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State Trooper divulges truth behind motor vehicle safety

  • Published
  • By 2nd Lt. Cammie Quinn
  • 43rd Airlift Wing Public Affairs
Trooper Greg Steffens, North Carolina Highway Patrol, had Pope Airmen laughing, shuddering and reflecting during his base-wide briefings held at the Pope Theater on April 14 and 15.

According to Trooper Steffens, more service members have died in automobile crashes since the beginning of Operation Enduring Freedom than in combat, a staggering fact that has motivated him to conduct safety briefings throughout North Carolina.

Trooper Steffens asked the Airmen to raise their hands if they've ever dropped their cell phone in the toilet. Sheepishly, scattered hands rose to the sky. For his next question, he asked the audience to raise their hands if they slept with their cell phones next to them the night before, hands rose in the air more eagerly that time.

"How can we be expected to go to the bathroom with our phones, sleep with our phones but not drive with our phones," he asked. The trooper used this question as a caveat for his safety briefing, which included the topic of texting while driving.

Trooper Steffens provided highway safety tips to remember while on the road. The five specific areas on which the Highway Patrol is particularly focused are texting while driving, railroad crossings, drinking and driving, the importance of seat belts and deer safety.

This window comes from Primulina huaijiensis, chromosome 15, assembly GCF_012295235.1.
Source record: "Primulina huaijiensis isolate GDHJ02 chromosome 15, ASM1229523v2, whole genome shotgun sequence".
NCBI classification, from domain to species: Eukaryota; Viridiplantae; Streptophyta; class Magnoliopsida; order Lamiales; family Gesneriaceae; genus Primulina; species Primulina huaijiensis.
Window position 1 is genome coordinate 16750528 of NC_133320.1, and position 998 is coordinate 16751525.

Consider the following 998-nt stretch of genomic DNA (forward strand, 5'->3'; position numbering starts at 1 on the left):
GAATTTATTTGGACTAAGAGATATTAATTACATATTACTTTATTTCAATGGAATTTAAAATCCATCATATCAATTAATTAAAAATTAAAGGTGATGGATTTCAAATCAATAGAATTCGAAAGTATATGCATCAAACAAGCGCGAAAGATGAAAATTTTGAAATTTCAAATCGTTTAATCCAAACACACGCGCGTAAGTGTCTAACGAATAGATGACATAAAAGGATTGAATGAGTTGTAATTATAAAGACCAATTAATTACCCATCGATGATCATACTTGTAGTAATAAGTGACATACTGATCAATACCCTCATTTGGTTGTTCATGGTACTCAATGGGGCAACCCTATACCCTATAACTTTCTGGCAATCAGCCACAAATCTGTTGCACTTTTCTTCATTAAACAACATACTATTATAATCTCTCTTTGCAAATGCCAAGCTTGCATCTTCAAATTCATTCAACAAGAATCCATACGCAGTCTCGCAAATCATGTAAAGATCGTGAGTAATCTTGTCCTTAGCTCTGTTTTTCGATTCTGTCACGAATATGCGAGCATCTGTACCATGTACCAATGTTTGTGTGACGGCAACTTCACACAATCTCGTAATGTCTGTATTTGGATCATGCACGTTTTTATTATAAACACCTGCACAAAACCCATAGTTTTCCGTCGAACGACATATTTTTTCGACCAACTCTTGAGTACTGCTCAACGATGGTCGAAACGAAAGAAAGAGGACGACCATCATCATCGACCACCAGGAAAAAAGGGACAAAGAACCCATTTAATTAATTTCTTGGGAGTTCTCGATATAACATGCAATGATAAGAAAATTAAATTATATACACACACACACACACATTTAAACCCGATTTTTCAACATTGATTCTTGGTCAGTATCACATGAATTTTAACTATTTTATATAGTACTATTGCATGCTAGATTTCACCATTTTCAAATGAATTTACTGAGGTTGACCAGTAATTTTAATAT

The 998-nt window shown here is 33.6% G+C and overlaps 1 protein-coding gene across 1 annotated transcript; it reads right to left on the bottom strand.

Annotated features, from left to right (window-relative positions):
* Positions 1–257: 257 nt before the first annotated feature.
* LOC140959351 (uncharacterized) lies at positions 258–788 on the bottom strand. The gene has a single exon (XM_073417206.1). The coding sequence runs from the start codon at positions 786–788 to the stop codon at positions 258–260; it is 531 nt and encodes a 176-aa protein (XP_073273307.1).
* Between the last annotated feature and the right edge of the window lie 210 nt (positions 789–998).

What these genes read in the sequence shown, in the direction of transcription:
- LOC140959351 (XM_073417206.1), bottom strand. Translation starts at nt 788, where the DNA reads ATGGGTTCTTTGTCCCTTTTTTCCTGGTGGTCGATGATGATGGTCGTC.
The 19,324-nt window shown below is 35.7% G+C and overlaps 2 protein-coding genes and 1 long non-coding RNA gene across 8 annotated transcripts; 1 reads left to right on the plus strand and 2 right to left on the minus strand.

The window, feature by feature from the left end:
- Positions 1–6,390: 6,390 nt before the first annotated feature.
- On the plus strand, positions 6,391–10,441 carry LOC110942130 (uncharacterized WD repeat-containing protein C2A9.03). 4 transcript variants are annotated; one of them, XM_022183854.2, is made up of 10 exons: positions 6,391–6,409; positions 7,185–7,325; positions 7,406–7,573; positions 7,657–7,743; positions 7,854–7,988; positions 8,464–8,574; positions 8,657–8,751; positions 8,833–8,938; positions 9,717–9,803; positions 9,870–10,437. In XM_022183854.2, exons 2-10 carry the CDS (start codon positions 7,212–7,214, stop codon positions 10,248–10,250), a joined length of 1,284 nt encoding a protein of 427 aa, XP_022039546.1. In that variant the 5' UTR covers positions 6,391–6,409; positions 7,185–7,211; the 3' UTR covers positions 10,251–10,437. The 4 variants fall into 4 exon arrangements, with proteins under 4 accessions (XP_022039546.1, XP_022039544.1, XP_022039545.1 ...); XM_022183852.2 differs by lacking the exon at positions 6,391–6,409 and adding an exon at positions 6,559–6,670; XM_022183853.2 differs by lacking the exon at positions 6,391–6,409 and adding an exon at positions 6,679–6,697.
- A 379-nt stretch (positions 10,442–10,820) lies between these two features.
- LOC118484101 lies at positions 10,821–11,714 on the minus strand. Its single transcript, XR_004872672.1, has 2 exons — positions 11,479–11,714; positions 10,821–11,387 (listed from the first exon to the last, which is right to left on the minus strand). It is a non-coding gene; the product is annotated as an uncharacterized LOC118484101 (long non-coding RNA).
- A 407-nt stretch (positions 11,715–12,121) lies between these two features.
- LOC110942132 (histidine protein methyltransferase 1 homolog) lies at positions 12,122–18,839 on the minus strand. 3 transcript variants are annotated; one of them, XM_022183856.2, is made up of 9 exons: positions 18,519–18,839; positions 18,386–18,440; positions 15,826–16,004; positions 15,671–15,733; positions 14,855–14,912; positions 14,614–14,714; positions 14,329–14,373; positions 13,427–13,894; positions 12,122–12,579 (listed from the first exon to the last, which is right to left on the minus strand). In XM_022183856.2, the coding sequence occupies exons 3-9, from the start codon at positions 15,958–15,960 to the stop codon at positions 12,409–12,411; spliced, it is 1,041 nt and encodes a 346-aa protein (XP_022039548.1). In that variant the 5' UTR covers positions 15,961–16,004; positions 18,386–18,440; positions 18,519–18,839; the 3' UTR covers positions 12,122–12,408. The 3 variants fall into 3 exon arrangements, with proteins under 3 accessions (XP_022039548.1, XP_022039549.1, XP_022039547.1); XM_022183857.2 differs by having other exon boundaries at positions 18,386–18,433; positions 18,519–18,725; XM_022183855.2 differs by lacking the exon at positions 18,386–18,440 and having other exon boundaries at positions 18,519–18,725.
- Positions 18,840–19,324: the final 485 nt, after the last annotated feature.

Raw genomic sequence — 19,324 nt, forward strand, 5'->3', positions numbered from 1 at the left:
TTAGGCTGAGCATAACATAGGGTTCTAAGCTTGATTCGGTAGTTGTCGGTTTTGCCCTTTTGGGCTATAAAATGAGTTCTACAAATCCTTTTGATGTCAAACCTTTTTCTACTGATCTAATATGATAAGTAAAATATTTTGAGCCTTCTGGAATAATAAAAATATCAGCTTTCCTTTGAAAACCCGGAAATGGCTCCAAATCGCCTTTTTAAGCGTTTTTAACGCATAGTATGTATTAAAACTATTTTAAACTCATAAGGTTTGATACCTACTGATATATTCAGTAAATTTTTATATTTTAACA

Below is a highlight of the topics, tips and laws he discussed.

· Texting while driving- Effective Dec 1, 2009, it is in violation of North Carolina law to text while operating a motor vehicle on the highway. A conviction could result in a $100 fine and court costs.

· Rail Road Crossings- Drivers should stop at every railroad crossing when a train is coming. Trains cannot stop quickly. The weight and size of the train and the speed of the train dictate how quickly it can stop under ideal conditions. A 100-car freight train traveling at 55 miles per hour will need more than a mile to stop once the train is set into emergency braking.

· Drinking and Driving- The legal Blood Alcohol Content level in North Carolina is .08. Always watch for the other guy. Look out for drivers who straddle the center line, swerve in and out of traffic, drift into other lanes, make wide turns, drive too slow or too fast, follow too closely, run up on the curb, run red lights or drive at night without headlights.

· Seat belts- Driver and passengers are required to buckle up every time they get in the car. Seat belts save lives and prevent injuries. Adults should wear seatbelts and not depend on airbags alone. Seatbelts and airbags work together and without the seatbelt, an airbag could hit the driver or passenger in the chest with the impact of a baseball bat.

· Deer Safety- In wooded or farmland areas, drivers should decrease their speed and increase the distance from the vehicle ahead of them. It is better to hit the animal while keeping control of your vehicle than hitting another vehicle head-on, or causing another vehicle to lose control. If a deer enters the road, drivers should slow down, honk their horn and turn on their hazard lights.

Trooper Steffens pointed out that upon joining the Air Force, Airmen took an oath to protect the country. He reminded Team Pope that as service members, they have the duty to provide safety, security and trust to the citizens of America.